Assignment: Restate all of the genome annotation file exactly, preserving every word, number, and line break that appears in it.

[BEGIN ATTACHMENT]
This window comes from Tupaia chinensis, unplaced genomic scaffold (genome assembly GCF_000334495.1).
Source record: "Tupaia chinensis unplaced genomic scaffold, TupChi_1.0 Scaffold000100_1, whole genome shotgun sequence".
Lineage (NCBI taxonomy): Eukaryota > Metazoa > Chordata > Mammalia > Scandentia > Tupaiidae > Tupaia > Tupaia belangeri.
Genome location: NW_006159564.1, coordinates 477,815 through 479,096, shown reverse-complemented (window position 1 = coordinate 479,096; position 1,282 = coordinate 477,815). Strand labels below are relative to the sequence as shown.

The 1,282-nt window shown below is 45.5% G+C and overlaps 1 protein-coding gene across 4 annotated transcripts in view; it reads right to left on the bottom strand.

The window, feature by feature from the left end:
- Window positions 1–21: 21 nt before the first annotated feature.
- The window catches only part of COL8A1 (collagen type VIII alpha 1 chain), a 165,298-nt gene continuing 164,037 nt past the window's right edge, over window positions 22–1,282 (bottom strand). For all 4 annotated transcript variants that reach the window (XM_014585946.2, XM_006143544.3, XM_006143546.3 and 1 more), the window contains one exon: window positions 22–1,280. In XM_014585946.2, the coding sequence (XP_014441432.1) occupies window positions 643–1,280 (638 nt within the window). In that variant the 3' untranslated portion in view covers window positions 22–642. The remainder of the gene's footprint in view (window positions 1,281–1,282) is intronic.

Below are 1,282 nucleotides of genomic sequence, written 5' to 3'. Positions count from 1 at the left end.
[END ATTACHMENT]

This window comes from Tupaia chinensis, unplaced genomic scaffold (genome assembly GCF_000334495.1).
Source record: "Tupaia chinensis unplaced genomic scaffold, TupChi_1.0 Scaffold000100_1, whole genome shotgun sequence".
Lineage (NCBI taxonomy): Eukaryota > Metazoa > Chordata > Mammalia > Scandentia > Tupaiidae > Tupaia > Tupaia belangeri.
Genome location: NW_006159564.1, coordinates 477,815 through 479,096, shown reverse-complemented (window position 1 = coordinate 479,096; position 1,282 = coordinate 477,815). Strand labels below are relative to the sequence as shown.

The 1,282-nt window shown below is 45.5% G+C and overlaps 1 protein-coding gene across 4 annotated transcripts in view; it reads right to left on the bottom strand.

The window, feature by feature from the left end:
- Window positions 1–21: 21 nt before the first annotated feature.
- The window catches only part of COL8A1 (collagen type VIII alpha 1 chain), a 165,298-nt gene continuing 164,037 nt past the window's right edge, over window positions 22–1,282 (bottom strand). For all 4 annotated transcript variants that reach the window (XM_014585946.2, XM_006143544.3, XM_006143546.3 and 1 more), the window contains one exon: window positions 22–1,280. In XM_014585946.2, the coding sequence (XP_014441432.1) occupies window positions 643–1,280 (638 nt within the window). In that variant the 3' untranslated portion in view covers window positions 22–642. The remainder of the gene's footprint in view (window positions 1,281–1,282) is intronic.

Below are 1,282 nucleotides of genomic sequence, written 5' to 3'. Positions count from 1 at the left end.